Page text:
Ace Lane’s Tree Farm project in El Jebel clears final legal hurdle
Colorado Supreme Court declines to consider legal challenge
The Colorado Supreme Court declined Monday to consider a midvalley citizen group’s request to review its lawsuit over Eagle County government’s approval of the Tree Farm project in El Jebel.
Save Mid Valley founder and midvalley resident Ken Ransford wanted the September 2017 approval of the project revoked on several grounds. They lost a decision at the district court level in 2019 and by the Colorado Court of Appeals in 2020.
The Supreme Court justices said they reviewed the record, briefs and judgment of the Court of Appeals and declined to take up the matter.
“We have nowhere else to turn. The courts have approved Eagle County’s approval of the Tree Farm,” Ransford said via email.
Eagle County attorney Bryan Treu said county officials are “happy to finally put this matter behind us.”
“It is unfortunate the parties had to spend several years litigating this dispute just to arrive at the original result, but the county remains confident that the community can now put this matter behind them and work together to make this development a success,” Treu said in a statement.
The commissioners in office in 2017 voted 2-1 to approve 340 residences and up to 135,000 square feet of commercial on Ace Lane’s property across Highway 82 from Whole Foods. The bulk of the development is located between the highway and Kodiak Lake, Lane’s water ski facility.
Work continued on infrastructure for the project during the legal battle. Now that it is concluded, construction can commence on structures.
Dave Marrs, chief financial officer of Geronimo Ventures LLC, a part of Lane’s team, said the remaining infrastructure and all landscaping will be concluded in 2021.
“Vertical construction will commence in earnest on the majority of the project — 17 of the 20 lots as it looks today,” he said in an email. He stressed that the timing of construction of specific lots is still to be determined.
The first phase features four lots on the west end of the lake that will be split between residential and commercial uses, such as offices and restaurants.
Further to the west, off the lake, are three lots. One will be commercial on the first floor with condominiums on the upper floor. Two other buildings on the far west of the property will be condos.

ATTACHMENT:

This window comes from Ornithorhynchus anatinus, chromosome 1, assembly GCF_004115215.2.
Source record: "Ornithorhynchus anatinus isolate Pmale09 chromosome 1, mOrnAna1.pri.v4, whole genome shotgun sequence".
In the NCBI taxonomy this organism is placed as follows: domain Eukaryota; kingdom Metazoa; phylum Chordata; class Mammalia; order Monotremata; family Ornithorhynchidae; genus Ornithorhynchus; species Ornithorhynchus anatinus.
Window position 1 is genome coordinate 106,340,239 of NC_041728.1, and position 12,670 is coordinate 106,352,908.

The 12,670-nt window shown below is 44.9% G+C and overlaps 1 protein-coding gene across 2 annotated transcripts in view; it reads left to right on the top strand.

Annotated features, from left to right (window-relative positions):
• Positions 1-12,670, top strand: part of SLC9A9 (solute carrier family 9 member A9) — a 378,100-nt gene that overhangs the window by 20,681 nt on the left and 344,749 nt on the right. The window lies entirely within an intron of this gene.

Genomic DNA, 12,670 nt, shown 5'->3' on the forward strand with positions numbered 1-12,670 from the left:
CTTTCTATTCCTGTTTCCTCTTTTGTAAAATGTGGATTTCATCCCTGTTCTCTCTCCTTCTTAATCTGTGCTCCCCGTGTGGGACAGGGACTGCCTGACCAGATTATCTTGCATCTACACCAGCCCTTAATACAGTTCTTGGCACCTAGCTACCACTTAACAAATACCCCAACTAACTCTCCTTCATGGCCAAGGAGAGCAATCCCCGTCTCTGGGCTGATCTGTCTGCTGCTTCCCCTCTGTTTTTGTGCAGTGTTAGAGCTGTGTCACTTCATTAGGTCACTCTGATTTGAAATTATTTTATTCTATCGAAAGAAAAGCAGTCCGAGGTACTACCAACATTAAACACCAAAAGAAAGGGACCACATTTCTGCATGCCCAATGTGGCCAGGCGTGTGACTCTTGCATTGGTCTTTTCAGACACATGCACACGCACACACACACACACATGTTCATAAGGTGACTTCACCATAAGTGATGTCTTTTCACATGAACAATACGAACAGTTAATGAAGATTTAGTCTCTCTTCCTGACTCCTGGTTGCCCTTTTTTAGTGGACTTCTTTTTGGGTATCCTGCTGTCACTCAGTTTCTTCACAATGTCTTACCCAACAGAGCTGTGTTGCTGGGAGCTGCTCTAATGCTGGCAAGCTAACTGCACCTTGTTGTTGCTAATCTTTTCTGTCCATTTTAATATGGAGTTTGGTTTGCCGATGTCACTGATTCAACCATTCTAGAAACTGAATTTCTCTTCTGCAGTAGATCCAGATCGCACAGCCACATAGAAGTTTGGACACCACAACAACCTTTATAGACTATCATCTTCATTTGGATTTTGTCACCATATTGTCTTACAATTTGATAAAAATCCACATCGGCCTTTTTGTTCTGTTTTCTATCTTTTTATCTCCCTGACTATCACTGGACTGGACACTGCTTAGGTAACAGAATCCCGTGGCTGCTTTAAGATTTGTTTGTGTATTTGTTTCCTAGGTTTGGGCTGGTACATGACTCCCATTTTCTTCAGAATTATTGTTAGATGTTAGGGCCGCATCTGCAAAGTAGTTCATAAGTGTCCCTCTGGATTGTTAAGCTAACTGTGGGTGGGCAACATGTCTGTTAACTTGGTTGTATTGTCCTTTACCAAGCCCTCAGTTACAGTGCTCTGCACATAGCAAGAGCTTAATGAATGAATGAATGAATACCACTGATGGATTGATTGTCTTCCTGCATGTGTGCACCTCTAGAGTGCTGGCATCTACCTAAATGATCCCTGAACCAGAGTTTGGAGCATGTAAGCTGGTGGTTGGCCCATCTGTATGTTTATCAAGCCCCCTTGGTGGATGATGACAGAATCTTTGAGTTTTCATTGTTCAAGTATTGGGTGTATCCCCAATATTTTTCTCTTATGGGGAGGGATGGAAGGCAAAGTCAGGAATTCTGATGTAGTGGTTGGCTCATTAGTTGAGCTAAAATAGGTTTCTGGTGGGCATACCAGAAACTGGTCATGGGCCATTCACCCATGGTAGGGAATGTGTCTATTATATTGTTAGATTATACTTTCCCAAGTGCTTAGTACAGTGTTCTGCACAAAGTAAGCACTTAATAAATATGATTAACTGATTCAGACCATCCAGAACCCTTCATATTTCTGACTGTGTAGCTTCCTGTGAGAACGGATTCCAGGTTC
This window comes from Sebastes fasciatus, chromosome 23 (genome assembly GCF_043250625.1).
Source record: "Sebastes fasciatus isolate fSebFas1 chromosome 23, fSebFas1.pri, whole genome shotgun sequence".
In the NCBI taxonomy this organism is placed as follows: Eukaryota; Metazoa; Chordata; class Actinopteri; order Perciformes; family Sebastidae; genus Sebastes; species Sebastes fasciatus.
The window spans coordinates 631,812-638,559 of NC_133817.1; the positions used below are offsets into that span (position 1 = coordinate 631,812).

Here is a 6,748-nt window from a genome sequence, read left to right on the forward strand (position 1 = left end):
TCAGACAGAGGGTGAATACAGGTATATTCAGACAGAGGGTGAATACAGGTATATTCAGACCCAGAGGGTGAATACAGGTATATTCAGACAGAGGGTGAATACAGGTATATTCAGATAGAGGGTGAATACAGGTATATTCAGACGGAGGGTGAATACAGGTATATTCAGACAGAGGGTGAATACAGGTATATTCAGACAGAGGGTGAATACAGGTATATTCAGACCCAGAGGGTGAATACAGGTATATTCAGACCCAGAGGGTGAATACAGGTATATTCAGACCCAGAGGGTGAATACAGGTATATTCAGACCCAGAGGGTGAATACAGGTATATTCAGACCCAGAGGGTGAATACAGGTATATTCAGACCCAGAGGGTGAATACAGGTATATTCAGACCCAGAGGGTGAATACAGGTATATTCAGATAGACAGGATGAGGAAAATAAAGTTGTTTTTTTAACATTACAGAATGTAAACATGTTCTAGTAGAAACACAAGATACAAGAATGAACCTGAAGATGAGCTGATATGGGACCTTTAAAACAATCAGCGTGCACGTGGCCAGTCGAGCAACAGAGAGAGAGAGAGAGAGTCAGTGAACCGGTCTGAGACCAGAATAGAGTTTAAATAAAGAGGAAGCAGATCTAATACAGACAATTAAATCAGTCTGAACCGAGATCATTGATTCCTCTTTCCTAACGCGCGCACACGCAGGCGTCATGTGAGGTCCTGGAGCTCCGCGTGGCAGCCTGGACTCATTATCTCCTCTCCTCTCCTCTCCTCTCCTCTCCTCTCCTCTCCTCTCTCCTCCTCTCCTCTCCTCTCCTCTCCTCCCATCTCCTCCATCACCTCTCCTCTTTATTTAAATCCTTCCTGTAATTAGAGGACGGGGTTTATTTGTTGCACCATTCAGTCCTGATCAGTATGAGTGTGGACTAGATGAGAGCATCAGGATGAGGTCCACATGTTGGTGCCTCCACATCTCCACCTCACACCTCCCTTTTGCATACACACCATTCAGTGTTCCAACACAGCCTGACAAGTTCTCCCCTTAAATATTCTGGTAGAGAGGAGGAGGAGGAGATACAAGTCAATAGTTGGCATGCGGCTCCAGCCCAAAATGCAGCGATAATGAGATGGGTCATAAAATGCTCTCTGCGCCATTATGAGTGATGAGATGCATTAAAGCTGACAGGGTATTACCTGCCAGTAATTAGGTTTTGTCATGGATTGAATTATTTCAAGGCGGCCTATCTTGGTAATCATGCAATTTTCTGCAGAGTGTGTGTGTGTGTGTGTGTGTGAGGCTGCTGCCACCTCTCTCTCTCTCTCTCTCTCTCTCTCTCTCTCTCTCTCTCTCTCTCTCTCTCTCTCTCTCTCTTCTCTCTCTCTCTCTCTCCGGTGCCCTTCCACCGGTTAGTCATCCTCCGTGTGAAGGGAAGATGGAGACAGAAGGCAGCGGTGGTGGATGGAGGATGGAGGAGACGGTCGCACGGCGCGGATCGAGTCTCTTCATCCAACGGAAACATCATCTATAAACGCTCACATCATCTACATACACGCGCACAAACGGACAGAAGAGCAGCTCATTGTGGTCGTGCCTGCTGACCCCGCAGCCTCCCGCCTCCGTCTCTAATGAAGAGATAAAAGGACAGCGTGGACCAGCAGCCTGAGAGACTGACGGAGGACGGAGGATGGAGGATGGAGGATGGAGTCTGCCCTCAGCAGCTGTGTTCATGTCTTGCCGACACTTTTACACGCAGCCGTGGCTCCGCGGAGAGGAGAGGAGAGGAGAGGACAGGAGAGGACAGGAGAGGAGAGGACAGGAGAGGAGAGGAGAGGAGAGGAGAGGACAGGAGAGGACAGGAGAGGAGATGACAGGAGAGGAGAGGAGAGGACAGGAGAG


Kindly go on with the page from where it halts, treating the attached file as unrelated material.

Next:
The second phase will feature 11 lots, all of which are under contract and scheduled to seek grading permits this spring and building permits in summer, Marrs said.
Those lots include a hotel on two lots east of the intersection of Highway 82 and Willits Lane — at the entrance to the project. The site is under contract for construction of a 122-room hotel in the Tapestry Collection by Hilton, according to Marrs. They are aiming for an opening date of November 2022, he said.
Four lots east of the hotel site are under contract for construction of independent living facility, according to Marrs. And east of that are lots devoted to apartments and light commercial uses.
The project includes 40 price-capped rental units and 10 price-capped for sale units. Eagle County and the developer also worked out an experimental plan that could result in additional affordable housing.
The proposal requires the developer to offer 150 units for sale to Roaring Fork Valley residents, with no price caps. They will be offered exclusively to local residents, in phases, for 60 days after they are built. After that, they can be sold to anyone.
It remains unclear how Eagle County will ensure those units are aggressively marketed to Roaring Fork Valley residents.
Marrs said Eagle County is also reviewing a proposal to dedicate a parcel to the Roaring Fork School District for development of up to 23 units of teacher housing.
The chief operating officer of RH recently said the retailer’s presence will invigorate downtown Aspen by day and wake it up at night, but they’ll need some help from the Aspen Historic Preservation Commission.
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